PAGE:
Frist will have plenty of opportunity. Last week the president listed partial privatization of Social Security and income tax reform at the top of his second-term agenda, and one or more Bush nominees to the Supreme Court could come before the Senate for confirmation.


This year, some Republicans have been frustrated with what they see as Frist’s inability to break the Senate’s legislative logjam. Last year, Frist helped shepherd through the Senate landmark legislation granting a prescription drug benefit to Medicare recipients and Bush’s $350-billion tax cut.

But a number of other GOP legislative priorities stalled, including legislation to overhaul national energy policy and to curb what critics call frivolous lawsuits, and Congress has approved just four of 13 regular spending bills for the new fiscal year. Congress is coming back next week for a lame-duck session to approve the remaining spending bills.

But even before senators return to Washington, the Specter issue has put Frist in what Stephen Moore, president of the conservative Club for Growth, called “a bit of a tight place.”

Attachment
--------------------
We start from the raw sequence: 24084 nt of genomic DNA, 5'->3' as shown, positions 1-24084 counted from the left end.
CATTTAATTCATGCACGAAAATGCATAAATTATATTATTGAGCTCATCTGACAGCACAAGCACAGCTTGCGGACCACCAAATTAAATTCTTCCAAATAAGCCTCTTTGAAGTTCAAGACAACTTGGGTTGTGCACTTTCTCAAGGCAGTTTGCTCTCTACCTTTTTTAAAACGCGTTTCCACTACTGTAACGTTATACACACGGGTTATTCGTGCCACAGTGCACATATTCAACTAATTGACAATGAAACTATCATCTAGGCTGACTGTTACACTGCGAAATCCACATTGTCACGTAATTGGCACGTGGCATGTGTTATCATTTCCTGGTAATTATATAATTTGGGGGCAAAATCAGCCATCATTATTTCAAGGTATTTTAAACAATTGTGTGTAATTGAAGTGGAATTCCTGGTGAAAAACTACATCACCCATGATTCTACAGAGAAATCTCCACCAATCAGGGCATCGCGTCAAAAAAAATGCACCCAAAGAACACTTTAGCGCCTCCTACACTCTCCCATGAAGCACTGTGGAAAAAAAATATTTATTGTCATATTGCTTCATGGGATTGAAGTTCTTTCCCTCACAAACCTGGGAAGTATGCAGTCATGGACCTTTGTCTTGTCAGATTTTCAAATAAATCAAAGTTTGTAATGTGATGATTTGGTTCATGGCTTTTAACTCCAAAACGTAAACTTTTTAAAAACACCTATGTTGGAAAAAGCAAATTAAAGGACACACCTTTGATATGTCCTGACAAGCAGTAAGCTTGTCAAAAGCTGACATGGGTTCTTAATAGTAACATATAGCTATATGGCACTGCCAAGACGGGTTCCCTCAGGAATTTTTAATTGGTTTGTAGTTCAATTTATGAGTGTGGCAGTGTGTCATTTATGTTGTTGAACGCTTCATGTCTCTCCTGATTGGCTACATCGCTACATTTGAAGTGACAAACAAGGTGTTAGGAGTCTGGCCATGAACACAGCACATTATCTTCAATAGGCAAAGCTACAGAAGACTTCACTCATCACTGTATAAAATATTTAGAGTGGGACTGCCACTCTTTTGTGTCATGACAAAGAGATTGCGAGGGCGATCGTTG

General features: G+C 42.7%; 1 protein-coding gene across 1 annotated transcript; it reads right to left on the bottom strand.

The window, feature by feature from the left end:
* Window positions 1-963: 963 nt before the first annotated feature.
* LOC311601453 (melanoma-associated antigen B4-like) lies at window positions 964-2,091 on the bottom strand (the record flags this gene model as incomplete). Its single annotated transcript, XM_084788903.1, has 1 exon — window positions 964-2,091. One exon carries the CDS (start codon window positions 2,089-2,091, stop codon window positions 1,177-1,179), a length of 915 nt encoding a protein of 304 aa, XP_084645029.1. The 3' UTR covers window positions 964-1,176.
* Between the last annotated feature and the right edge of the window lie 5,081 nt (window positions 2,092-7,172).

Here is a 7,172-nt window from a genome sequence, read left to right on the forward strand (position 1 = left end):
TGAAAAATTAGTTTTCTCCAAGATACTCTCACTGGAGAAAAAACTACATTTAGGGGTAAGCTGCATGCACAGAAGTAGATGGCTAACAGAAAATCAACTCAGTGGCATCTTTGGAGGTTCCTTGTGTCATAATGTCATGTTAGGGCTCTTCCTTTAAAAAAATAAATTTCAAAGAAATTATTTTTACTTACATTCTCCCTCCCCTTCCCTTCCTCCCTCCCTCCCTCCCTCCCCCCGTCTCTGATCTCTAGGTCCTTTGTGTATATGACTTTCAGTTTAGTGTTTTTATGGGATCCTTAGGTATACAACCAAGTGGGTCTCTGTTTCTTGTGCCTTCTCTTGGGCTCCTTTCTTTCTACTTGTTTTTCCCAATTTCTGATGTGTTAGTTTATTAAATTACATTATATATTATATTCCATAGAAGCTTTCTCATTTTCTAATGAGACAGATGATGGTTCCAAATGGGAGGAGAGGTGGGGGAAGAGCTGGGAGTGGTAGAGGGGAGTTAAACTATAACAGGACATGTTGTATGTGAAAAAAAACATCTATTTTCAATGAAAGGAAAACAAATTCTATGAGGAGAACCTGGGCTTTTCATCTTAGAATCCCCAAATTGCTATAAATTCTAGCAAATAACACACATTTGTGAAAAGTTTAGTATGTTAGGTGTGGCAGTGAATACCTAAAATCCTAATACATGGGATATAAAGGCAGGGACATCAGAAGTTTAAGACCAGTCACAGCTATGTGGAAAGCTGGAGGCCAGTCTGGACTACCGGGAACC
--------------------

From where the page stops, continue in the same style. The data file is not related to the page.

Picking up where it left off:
So difficult is Frist’s position, said Michael Schwartz, vice president for government relations for Concerned Women for America, a conservative group, that his best course of action is to say and do nothing.


“If he weighs in against Sen. Specter, then he is taking a stand against the principle of seniority, [which] is very important to senators,” Schwartz said. “If he does not and defends Sen. Specter, then he risks the wrath of the conservative base.”

Frist’s predicament, said a GOP staffer who asked to remain unidentified, is that while 55 Republican senators is better than 51, it is not 60 -- but the expectations are high that he can deliver.